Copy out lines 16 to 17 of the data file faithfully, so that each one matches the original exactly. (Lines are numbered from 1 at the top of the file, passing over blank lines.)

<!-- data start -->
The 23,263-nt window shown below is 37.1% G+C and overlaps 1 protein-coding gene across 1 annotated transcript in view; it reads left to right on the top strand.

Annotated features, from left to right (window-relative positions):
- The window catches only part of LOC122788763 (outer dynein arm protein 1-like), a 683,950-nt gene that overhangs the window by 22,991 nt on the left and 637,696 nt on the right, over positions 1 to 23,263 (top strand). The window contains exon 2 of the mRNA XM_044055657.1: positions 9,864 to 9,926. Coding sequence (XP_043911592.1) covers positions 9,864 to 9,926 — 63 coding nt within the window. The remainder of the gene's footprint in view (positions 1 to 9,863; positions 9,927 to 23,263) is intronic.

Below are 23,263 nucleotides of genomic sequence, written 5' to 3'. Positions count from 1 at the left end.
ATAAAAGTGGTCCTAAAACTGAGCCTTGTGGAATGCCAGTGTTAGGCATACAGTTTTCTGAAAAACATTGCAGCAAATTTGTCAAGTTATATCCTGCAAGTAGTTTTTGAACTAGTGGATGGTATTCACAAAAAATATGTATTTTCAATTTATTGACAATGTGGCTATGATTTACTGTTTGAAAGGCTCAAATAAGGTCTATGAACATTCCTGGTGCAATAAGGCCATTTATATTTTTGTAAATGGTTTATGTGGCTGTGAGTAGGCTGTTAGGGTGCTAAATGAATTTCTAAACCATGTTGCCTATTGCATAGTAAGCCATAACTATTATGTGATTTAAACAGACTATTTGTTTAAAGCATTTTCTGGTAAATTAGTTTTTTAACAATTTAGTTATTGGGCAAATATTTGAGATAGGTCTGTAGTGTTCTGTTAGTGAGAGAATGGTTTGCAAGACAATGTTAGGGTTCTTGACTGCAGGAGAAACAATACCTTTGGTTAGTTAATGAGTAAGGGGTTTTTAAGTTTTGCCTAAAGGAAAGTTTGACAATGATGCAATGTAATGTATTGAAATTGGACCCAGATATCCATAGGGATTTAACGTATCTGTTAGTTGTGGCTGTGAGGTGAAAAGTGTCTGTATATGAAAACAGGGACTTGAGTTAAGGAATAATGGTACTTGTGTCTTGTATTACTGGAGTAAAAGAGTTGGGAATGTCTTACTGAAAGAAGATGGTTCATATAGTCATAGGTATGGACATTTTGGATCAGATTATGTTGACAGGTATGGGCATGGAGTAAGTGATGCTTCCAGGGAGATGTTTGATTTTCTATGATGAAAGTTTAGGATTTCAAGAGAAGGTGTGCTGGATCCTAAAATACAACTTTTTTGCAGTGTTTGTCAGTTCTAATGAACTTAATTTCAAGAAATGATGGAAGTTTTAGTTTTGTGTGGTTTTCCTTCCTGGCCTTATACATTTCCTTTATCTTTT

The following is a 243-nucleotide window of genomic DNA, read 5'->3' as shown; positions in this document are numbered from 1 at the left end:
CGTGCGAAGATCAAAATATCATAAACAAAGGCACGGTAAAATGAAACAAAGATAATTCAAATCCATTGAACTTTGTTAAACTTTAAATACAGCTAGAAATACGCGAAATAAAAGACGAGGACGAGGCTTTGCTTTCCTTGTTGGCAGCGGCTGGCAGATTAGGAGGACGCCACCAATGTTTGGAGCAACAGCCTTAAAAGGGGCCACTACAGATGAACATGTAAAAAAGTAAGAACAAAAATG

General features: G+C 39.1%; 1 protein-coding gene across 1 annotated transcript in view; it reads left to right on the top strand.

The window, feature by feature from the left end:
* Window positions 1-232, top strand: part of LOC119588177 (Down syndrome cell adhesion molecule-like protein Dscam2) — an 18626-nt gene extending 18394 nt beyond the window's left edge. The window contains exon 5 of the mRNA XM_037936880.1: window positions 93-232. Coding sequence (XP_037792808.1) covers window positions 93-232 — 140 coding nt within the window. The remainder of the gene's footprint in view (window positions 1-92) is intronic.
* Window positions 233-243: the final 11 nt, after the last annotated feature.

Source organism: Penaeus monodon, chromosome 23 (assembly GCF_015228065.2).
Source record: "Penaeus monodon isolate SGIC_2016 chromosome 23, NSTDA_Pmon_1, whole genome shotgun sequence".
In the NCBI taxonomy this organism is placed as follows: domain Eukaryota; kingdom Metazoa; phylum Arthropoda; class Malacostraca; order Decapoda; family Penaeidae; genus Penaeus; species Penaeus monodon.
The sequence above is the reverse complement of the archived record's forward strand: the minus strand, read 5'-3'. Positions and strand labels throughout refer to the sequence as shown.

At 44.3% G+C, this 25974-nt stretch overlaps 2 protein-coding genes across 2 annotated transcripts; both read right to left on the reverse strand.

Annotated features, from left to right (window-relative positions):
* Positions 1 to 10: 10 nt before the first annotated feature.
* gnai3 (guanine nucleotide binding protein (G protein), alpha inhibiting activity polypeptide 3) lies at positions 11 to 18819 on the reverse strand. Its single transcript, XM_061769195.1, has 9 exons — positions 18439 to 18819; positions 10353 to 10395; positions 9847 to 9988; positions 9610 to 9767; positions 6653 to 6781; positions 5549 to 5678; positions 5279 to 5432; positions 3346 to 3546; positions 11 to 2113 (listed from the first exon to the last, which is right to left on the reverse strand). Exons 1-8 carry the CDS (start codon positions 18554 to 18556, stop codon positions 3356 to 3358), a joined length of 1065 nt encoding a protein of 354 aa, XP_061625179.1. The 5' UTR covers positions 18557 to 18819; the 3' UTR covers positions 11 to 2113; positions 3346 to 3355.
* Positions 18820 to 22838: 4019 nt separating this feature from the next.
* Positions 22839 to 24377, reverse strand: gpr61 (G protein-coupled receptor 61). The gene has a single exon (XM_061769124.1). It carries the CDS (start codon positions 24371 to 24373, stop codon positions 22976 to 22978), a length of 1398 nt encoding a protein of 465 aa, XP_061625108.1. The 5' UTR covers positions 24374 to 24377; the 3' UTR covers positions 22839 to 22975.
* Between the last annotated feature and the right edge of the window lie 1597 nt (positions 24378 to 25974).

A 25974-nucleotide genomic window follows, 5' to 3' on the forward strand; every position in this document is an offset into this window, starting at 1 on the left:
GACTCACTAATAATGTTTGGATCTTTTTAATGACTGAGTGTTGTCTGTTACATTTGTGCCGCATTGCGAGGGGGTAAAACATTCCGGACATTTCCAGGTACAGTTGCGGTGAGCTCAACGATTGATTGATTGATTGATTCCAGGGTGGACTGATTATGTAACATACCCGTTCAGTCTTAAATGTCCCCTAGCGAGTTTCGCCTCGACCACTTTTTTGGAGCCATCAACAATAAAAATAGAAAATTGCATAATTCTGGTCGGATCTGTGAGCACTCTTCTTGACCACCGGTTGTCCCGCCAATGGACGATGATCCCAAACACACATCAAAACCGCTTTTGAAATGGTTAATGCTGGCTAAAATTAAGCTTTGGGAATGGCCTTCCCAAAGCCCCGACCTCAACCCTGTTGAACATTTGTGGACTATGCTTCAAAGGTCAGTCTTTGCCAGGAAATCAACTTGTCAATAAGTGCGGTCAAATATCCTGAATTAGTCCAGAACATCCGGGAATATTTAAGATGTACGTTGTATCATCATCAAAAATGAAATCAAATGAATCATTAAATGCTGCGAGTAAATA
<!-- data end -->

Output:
At 44.3% G+C, this 25974-nt stretch overlaps 2 protein-coding genes across 2 annotated transcripts; both read right to left on the reverse strand.

Annotated features, from left to right (window-relative positions):